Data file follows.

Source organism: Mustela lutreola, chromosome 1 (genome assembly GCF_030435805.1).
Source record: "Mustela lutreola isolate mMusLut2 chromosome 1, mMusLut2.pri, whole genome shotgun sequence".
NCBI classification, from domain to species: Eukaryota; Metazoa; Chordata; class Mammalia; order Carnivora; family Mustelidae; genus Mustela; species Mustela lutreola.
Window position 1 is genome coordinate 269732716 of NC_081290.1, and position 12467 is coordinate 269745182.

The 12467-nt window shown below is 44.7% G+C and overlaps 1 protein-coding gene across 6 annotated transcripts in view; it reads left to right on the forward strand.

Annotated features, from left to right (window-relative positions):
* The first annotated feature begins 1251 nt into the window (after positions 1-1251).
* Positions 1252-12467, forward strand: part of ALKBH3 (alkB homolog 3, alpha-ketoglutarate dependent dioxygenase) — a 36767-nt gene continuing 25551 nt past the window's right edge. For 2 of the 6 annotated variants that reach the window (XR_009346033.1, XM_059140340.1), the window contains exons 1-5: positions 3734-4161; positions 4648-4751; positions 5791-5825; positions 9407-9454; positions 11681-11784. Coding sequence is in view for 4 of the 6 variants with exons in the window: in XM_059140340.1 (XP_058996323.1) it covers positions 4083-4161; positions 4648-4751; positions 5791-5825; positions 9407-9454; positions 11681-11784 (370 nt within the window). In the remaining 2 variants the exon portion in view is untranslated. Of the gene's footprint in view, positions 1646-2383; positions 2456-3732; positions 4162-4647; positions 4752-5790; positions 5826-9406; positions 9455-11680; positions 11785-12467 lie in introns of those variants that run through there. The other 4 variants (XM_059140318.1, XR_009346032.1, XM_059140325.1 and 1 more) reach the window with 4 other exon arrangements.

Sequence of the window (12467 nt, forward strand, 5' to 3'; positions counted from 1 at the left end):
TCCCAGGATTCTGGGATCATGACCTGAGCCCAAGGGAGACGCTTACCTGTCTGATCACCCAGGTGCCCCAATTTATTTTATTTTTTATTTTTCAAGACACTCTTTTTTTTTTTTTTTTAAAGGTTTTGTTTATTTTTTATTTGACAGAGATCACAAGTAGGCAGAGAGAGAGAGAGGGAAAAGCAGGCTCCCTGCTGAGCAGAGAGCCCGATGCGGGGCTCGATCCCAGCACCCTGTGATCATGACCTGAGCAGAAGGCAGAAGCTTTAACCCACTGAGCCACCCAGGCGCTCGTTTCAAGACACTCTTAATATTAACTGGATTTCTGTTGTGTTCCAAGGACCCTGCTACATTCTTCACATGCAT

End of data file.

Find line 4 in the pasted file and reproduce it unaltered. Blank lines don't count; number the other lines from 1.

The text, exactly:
Window position 1 is genome coordinate 269732716 of NC_081290.1, and position 12467 is coordinate 269745182.